RPM::Make::Simple - simple interface to RPM::Make
use RPM::Make::Simple; # define some important build data my $rpm = RPM::Make::Simple->new(name => 'RPM_Name', #mandatory arch => 'i386', # mandatory version => '0.01', release => '1', build_root => './build', temp_build_loc => 'temp_build_loc'); # 'From_File' => 'To_File_or_Dir' $rpm->Files('./scripts/some_script.pl' => '/usr/bin/some_script', './docs/some_document' => '/usr/man/man3/some_document', './config/some_config' => '/etc/some_config', './config/keep_config' => '/etc/keep_config'); # tell RPM::Make this is a document (optional) $rpm->Doc('/usr/man/man3/some_document'); # this is a config file (optional) $rpm->Conf('/etc/some_config'); # config file we don't want to replace if it's there (optional) $rpm->ConfNoReplace('/etc/keep_config'); # Some pre-requisites $rpm->Requires('perl(RPM::Make)' => 0.9); # Some more metadata, summary, post installation etc. $rpm->MetaData('summary' => 'package for blah blah', 'description' => 'longer than the summary', 'post' => $post_install_script, 'AutoReqProv' => 'no', 'vendor' => 'Bob Co.', 'group' => 'Bob RPMS'); # build the RPM! woo! $rpm->Build(); # clean up the temporary files $rpm->Clean();
Generates an RPM from a given list of files.
I wrote this as a 'dumb' RPM builder. An understanding of how an RPM is built (with spec files and whatnot) is desirable before using this. It's basically a wrapper for RPM::Make where the most important difference is how files are chosen and organised, using a simple 'from_file => to_file' syntax.
The Files and MetaData methods can be called more than once.
See RPM::Make for more info.
RPM::Make::Simple constructor. Takes the following mandatory parameters (as a hash):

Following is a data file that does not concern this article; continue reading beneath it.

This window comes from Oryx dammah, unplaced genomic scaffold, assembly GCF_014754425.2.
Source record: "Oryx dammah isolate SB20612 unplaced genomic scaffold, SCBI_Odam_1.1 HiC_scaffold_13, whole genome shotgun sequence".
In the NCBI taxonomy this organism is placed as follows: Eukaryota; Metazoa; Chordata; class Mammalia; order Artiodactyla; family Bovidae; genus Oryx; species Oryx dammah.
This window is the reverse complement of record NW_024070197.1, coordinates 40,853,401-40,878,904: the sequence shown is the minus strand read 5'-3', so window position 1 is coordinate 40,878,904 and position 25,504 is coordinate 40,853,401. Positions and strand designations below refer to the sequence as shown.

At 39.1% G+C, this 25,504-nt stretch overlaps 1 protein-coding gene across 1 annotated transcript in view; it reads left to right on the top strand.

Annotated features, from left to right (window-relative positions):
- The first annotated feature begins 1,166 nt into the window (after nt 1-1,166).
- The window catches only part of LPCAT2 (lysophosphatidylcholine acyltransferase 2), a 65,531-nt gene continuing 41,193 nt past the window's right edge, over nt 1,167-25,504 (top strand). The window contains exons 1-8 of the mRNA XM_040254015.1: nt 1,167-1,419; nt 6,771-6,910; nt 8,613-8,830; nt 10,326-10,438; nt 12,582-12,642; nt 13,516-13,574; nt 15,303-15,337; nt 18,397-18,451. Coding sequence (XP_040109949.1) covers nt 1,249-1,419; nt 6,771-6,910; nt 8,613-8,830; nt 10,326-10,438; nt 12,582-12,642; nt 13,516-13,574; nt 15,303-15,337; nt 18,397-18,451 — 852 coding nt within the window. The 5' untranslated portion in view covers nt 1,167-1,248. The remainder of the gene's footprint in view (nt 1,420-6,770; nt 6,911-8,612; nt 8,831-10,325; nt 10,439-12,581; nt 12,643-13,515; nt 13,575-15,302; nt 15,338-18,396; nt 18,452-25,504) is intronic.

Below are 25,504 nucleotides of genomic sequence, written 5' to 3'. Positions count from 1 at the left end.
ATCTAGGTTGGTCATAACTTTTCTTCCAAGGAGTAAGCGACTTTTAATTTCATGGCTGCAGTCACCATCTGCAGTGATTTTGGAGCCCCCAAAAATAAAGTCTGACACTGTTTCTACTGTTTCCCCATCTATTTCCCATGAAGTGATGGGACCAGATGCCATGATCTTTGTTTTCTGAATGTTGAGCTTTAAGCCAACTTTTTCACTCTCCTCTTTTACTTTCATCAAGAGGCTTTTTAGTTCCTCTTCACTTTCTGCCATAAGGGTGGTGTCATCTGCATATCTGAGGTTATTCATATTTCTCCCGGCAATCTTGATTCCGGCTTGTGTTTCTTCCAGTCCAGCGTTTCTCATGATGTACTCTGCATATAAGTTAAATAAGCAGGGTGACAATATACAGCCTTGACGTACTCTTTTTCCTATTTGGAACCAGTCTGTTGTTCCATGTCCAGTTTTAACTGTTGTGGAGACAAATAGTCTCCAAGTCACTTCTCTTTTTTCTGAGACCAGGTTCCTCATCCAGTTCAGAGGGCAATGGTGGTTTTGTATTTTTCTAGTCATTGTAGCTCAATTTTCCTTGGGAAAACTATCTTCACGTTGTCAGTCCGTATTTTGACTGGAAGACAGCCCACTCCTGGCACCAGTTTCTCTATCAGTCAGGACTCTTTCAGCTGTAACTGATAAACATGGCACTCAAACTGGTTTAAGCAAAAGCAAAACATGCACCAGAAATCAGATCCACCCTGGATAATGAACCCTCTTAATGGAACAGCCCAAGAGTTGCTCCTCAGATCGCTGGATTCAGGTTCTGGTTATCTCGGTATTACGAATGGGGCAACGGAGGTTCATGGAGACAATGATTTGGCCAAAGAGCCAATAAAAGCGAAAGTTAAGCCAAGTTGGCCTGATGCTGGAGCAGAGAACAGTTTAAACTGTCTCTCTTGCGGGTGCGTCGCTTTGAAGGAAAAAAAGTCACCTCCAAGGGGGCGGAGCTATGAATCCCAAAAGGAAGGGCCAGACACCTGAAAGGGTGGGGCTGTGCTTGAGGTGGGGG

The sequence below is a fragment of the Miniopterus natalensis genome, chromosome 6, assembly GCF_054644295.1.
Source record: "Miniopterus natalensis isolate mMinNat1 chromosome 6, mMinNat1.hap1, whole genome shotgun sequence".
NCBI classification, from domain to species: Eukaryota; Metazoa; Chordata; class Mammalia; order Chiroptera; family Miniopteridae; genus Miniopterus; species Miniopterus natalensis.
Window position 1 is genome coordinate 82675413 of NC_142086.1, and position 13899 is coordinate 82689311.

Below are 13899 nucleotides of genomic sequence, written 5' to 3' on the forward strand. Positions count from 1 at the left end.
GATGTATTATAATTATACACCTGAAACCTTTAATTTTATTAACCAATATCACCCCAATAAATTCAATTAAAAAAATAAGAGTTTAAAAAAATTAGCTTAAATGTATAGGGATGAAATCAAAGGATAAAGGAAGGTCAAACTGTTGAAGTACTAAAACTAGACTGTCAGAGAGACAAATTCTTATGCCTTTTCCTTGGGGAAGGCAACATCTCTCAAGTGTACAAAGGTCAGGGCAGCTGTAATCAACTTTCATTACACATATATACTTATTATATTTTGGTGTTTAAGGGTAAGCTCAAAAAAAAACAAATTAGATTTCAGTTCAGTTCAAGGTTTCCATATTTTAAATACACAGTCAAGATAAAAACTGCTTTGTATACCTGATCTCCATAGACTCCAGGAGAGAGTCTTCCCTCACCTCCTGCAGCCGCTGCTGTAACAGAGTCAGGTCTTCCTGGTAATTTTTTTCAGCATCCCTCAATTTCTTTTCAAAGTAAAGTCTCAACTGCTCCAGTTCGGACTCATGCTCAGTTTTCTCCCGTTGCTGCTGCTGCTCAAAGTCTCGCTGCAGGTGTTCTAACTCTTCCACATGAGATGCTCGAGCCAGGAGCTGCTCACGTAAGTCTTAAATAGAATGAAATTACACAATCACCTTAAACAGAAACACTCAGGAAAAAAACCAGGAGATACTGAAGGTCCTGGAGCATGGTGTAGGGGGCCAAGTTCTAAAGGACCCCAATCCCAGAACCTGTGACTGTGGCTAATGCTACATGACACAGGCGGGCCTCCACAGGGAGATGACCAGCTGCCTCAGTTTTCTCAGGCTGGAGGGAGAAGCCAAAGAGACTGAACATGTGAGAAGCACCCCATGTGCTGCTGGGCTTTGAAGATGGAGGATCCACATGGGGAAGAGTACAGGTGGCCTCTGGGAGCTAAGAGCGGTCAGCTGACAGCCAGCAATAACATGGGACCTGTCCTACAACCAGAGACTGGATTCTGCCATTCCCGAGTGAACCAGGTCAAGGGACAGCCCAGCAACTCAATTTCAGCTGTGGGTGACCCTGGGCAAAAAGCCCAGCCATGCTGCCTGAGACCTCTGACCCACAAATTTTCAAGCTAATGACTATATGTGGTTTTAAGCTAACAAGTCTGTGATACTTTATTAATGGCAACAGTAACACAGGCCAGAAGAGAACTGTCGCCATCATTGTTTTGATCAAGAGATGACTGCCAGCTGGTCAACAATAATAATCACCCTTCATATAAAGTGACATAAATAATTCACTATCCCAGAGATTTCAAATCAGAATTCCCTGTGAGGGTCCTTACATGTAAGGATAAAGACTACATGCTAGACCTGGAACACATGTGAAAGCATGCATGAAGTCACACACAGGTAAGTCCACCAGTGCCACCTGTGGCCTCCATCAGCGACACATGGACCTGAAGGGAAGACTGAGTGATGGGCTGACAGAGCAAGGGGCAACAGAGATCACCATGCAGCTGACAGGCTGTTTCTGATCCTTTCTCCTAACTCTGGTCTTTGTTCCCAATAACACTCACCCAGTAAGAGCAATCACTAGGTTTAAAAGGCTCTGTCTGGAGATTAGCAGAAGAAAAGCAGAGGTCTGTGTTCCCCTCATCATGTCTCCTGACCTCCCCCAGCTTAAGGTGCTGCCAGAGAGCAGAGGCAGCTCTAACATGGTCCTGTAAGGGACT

Optional parameters (defaults in brackets):
version number of package (0.01)
release number of package (1)
directory the RPMs will be built in (./build)
directory where the files for the RPM will be copied whilst building (temp_build_loc)
List of files that will be installed, using a hash you can set the current location of a file and it's installation destination. For example, if I want to install a file called 'bob.pl' from '/home/bob/scripts/bob.pl' to '/usr/local/bin/bob' (notice you can rename the file during this phase) I would do the following:
$rpm->Files('/home/bob/scripts/bob.pl' => '/usr/local/bin/bob')
List of documents (as an array), such as man pages etc. Files in this list must already have been passed to the 'Files' function and always use the 'to' location.
List of config files, again it's an array. Files in this list must already have been passed to the 'Files' function and always use the 'to' location.
Array of config files that shouldn't be replaced. Files in this list must already have been passed to the 'Files' function and always use the 'to' location.
List of requirements as a hash, where the key is the required package and the value is the version. For example, if I want to have a requirement of the package 'tim' verion '6' I would do the following:
$rpm->Requires('tim' => '6');
Metadata not covered by the other functions (although you can overwrite here if you know about RPM::Make). Example of a summary being added:
$rpm->MetaData('summary' => 'blah blah blah');
It requires the following hash keys as its parameters:
Summary - A short summary of the RPM Description - A description of the RPM AutoReqProv - Automatic dependency processing, either "yes" or "no" Vendor - The RPM vendor Group - The name of the RPM group that this RPM is part of
The AutoReqProv is case sensitive, the other parameters aren't.
Invokes the build, no arguments required. Returns true if it succeeeds.
Removes temporary build directories.
Disused. Method left in for legacy reasons.
RPM::Make, rpmbuild etc.
RPM::Make 0.8 does not support certain RPM features such as post installation scripts. Althought most features will work fine, it is recommended that you use version 0.9.
Stephen Hardisty, <firstname.lastname@example.org>
Copyright (C) 2004 MessageLabs.
This library is free software; you can redistribute it and/or modify it under the same terms as Perl itself, either Perl version 5.8.0 or, at your option, any later version of Perl 5 you may have available.